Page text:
Big data can address these error vulnerability because it uses a census approach to data collection. Today companies can capture data about nearly every customer interaction with the brand, including customer service calls, website experiences, social media posts and transactions. Because the data is collected across the entire population and includes more revealed behavior than attitudinal and stated behavior, the error problems associated with NPS can be largely overcome.

It lacks causal linkage with financial metrics. The common claim that a higher NPS leads to increased revenue, like the presumed relationship between customer satisfaction and business outcomes, is impossible to prove in all circumstances and all industries. For instance, a pharmaceutical company trying to tie NPS to revenue might ask a doctor how likely he is to write a prescription for a certain drug. The doctor might see this as a compromising question and not be willing to answer honestly. Regarding satisfaction metrics, Microsoft in the 1990s had very low user satisfaction but high loyalty because it had a virtual monopoly. The airline industry today sees similar dynamics.

Big data analytics can show causal linkage between measurement of the customer experience and the organization’s financial metrics. It can link systems of record such as enterprise resource planning and enterprise performance management with systems of engagement such as content management, social media, marketing and sales. Collecting large data sets of customer interactions over time enable systems to relate customer experiences with purchase behaviors such as recency, frequency and size of purchase. This can be done on an ongoing basis and can be tested with randomized experiments. With big data platforms that can reduce data to the lowest common denominators in the form of key-value pairs, the only obstacles are to have the right skill sets, big data analytic software and enough data to be able to isolate variables and repeat the experiments over time. When there is enough data to do so, causal patterns emerge that can link customer attitudes and experiences directly with transactional outcomes. As long as there is enough data, such linkage can be revealed in any type of market such as wallet share in consumer packaged goods or “winner take all” markets such as automobiles.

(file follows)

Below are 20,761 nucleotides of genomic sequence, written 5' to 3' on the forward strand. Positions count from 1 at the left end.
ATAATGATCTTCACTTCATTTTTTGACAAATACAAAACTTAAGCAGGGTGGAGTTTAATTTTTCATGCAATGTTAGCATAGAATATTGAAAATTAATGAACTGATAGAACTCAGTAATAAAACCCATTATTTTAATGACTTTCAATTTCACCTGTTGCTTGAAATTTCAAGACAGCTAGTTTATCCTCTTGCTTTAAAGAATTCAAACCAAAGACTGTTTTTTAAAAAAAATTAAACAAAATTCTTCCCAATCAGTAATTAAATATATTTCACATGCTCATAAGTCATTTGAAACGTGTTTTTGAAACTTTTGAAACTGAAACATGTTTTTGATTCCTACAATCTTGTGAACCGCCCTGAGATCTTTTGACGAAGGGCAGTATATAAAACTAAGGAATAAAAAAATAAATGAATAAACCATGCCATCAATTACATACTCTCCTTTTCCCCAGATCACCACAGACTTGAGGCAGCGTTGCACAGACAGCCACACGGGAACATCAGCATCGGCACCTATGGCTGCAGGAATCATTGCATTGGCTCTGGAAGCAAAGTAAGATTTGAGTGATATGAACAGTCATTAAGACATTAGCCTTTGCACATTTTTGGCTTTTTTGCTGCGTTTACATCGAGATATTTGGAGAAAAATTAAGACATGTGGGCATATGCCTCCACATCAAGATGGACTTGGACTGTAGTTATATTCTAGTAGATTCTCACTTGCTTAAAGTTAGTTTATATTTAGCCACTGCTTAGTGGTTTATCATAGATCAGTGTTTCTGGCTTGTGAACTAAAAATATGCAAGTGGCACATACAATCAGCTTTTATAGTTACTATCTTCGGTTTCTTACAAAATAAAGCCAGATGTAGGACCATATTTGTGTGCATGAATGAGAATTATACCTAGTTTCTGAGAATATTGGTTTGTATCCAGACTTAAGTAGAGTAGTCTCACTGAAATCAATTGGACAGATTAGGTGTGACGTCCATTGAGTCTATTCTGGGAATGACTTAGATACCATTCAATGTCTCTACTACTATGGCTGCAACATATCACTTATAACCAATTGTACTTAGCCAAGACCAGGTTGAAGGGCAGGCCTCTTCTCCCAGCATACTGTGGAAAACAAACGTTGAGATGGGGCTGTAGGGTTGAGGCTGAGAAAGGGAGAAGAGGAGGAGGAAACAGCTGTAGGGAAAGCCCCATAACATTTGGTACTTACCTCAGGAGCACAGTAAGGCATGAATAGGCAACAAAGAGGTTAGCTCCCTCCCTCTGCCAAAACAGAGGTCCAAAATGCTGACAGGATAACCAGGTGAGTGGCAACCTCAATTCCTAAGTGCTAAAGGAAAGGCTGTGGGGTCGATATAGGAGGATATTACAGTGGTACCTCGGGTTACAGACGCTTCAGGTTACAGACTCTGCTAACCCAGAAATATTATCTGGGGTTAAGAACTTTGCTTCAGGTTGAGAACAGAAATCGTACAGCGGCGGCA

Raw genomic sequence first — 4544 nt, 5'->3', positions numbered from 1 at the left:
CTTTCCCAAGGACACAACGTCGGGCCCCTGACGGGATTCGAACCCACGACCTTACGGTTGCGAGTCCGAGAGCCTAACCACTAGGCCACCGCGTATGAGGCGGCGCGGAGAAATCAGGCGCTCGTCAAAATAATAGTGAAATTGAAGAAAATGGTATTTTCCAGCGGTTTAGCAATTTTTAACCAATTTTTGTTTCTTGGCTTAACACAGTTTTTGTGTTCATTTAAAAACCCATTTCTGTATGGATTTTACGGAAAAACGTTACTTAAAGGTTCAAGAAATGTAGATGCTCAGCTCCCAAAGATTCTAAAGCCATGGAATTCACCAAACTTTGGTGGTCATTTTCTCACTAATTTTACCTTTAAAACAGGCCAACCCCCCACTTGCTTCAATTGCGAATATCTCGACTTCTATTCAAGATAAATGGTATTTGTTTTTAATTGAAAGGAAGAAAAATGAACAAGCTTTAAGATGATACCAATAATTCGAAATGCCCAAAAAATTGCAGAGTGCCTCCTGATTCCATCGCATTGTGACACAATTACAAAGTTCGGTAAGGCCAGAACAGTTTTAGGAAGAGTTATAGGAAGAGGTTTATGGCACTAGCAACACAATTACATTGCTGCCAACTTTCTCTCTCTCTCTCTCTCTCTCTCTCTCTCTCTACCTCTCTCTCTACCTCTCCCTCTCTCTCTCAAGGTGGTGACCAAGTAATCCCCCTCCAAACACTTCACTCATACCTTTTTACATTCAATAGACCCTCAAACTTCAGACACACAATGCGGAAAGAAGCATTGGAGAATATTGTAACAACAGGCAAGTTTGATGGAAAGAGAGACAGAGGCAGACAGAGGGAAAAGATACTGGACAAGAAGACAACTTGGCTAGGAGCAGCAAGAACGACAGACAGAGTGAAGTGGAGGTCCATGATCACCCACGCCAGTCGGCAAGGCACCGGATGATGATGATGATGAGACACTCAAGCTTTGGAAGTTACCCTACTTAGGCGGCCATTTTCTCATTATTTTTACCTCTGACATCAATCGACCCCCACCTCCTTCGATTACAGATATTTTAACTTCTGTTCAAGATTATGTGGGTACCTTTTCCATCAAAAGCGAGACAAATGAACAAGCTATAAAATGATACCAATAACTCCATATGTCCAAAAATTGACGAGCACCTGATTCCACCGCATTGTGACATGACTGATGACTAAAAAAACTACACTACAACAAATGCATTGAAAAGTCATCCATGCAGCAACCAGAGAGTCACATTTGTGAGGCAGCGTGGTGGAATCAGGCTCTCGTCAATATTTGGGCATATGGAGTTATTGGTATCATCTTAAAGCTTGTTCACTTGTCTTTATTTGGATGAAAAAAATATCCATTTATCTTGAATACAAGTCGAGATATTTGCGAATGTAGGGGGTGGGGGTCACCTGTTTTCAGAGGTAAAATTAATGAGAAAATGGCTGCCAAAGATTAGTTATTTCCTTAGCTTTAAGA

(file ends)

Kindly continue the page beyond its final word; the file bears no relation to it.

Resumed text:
It lacks actionable data. Often loyalty metrics such as NPS are tied to employee compensation. Those employees have a motivation to understand the metric and what action is needed to improve the score, but that is not easy due to a number of factors. Unlike quantitative metrics such as revenue or profitability, NPS and similar loyalty metrics are softer metrics whose impacts are not easily understood. Furthermore, the measurement may happen just once or twice a year, and the composition of the sample can change over time. Often what happens is a customer satisfaction team and consultants responsible for the research and analysis prepare the trend and driver analysis and share that with various teams with suggested areas of improvement and action to be taken. Such information is disseminated based on aggregated data broken out by important product and service segments and perhaps customer journey timelines. The problem is that even if employees understand the metric and how to impact it, by the time action is taken within the organization, it is not timely and not customized in an individual manner.